Take Advantage of 2020 Year-End Planning Opportunities

From estate planning opportunities to charitable giving, a look at moves to consider as 2020 comes to a close.

As this year draws to a close, we are working hard to make sure that you are ready for what lies ahead in 2021. Here are just a few of the important year-end planning opportunities we've been thinking about.


If you are interested in transferring wealth to family members or younger generations, the 2020 annual gift exclusion allows for tax-free gifts up to $15,000 per person without it counting toward your lifetime gifting exemption. It's a "use it or lose it" benefit, and we advise taking advantage of it before the end of the year. You can also make tax-free transfers on behalf of another individual directly to a qualifying service provider in connection with medical or tuition expenses.


Those who spread their charitable contributions over a number of years may not receive any tax benefit from these gifts because their combined total deductions fall below the increased standard deduction. In contrast, those who can bunch multiple years of charitable contributions into a single year in order to exceed the standard deduction threshold may be able to fully deduct their contributions. To get the benefit of a charitable deduction this year, consider bunching charitable donations that you intended to make over a number of years and make them all this year so that the total contributions, when added to your other itemized deductions, exceed this year's standard deduction.

Using a donor-advised fund, such as the independent BNY Mellon Charitable Gift Fund, allows donors to contribute assets to an account. Donors may be able claim an immediate tax deduction and then recommend grants to qualified charities over a period of time. Donors should review their individual circumstances with their tax advisor before making contributions to a donor-advised fund.

Gifting appreciated securities that have been held longer than one year may be more beneficial than gifting cash. Doing so would allow a donor to claim a deduction for the fair market value of the securities without having to pay capital gains taxes that would otherwise be incurred upon their sale.

Changes have been made recently to the charitable giving rules. The CARES Act increased the amount of cash that may be given to a public charity for 2020 from 60% to 100% of the donor's adjusted gross income. Donor-advised funds and supporting organizations do not qualify for this increased limit.

A donor over the age of 70 ½ can still make a direct transfer of up to $100,000 from his or her IRA to a public charity (other than a donor-advised fund or a supporting organization) and have that distribution excluded from his or her taxable income. That is known as a "qualified charitable distribution," or QCD. However, there is one slight change in the QCD rules: As a result of the SECURE Act, an individual who is over 70 ½ and has earned income can make a tax-deductible contribution to an IRA. However, any QCD must be reduced by the tax deductible contribution made to the IRA after age 70 ½.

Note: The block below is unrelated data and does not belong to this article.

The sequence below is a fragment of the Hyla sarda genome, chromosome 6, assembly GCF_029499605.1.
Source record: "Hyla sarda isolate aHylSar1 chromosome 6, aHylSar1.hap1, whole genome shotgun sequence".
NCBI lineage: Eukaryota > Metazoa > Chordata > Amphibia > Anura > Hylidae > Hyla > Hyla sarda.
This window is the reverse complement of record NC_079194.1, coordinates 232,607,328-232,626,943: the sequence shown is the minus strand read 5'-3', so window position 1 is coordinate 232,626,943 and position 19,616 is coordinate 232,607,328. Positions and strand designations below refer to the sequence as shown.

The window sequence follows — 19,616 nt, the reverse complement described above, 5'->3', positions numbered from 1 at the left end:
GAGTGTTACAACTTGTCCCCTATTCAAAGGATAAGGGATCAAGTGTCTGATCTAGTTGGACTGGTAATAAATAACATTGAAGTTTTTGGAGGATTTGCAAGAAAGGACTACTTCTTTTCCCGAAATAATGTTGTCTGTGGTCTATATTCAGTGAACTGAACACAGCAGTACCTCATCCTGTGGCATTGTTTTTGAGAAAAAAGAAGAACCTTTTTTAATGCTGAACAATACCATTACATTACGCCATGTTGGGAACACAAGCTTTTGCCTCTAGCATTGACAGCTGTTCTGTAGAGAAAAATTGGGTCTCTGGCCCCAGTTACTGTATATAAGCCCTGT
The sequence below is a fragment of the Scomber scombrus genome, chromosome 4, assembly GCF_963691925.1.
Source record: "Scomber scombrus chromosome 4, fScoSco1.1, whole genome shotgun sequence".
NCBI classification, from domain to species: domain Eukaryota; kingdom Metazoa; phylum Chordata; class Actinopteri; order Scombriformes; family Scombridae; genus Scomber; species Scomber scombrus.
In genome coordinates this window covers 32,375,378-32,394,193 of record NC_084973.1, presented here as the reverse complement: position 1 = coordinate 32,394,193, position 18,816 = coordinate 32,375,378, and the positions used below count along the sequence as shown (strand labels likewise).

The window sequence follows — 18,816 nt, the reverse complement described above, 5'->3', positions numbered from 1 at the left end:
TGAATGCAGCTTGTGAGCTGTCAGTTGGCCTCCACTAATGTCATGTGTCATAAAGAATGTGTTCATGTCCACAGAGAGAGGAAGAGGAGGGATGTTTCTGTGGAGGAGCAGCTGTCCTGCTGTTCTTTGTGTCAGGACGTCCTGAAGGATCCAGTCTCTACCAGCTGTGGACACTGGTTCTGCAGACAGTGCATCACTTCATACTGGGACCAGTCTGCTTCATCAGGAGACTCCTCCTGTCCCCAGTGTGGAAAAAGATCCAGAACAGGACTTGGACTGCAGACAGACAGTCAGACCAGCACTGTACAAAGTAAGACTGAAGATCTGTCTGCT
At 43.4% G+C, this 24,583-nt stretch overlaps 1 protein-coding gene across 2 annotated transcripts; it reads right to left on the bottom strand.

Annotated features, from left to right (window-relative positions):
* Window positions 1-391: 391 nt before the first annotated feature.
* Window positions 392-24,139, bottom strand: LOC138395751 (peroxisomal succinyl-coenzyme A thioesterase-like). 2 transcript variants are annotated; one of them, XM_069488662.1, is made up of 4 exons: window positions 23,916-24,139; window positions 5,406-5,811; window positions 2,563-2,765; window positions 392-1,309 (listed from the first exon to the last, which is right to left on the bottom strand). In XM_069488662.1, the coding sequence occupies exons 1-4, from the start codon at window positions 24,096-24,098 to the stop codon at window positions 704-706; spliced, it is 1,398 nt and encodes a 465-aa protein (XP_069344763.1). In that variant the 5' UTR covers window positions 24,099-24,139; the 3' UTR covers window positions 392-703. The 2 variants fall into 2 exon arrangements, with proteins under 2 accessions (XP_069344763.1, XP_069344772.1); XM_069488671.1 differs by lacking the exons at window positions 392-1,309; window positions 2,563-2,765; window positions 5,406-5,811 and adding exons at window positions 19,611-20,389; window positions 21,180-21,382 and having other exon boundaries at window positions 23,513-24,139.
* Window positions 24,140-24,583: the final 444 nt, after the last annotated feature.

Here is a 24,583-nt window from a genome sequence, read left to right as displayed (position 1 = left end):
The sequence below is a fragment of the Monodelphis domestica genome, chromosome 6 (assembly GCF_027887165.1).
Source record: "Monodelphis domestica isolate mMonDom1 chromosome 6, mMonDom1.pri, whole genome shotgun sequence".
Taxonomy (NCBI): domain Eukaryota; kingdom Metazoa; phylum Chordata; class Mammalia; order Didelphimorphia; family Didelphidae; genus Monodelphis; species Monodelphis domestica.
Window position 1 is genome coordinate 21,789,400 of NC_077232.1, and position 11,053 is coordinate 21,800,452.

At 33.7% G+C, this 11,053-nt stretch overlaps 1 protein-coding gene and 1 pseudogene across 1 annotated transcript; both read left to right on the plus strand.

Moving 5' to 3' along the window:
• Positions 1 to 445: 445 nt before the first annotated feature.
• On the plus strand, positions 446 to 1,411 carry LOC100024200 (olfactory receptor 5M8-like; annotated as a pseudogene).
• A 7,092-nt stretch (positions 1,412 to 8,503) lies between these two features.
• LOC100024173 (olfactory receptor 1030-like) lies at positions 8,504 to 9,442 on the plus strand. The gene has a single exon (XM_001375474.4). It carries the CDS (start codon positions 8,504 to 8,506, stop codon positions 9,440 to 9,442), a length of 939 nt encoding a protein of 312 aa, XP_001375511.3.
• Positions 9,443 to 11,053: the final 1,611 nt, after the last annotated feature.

The CARES Act suspended minimum required distributions for 2020. Those who took distributions prior to the enactment of the CARES Act had until August 31 to recontribute the distribution to their retirement plan.

The SECURE Act established a new "required beginning date" for taxpayers to begin taking their minimum required distributions. Previously the required beginning date for most people was no later than April 1 of the year after the taxpayer reached age 70 ½. For those born after June 30, 1949 that age is now 72. Plan participants should be aware that they have the opportunity to leave money in the retirement account until they reach age 72 when they then have to begin withdrawals.

The SECURE Act made other important changes to the distribution rules for retirement plans. Generally, designated beneficiaries of a retirement plan participant who has died after December 31, 2019 must take distributions over a 10-year period. Exceptions exist for "eligible designated beneficiaries." They can still take distributions over their life expectancy. An eligible designated beneficiary can include a (1) surviving spouse, (2) minor child of the plan participant, (3) disabled person, (4) chronically ill person or (5) person not more than 10 years younger than the plan participant. These changes will require retirement plan participants to review who they named as the beneficiary of their retirement plan, especially if the beneficiary is a trust. As a result of the changes, accumulation trusts may be preferred over conduit trusts. The changes made to the distribution rules by the SECURE Act require a review with your tax advisor as to who is named the beneficiary of the retirement plan and if changes to the named beneficiary are advisable.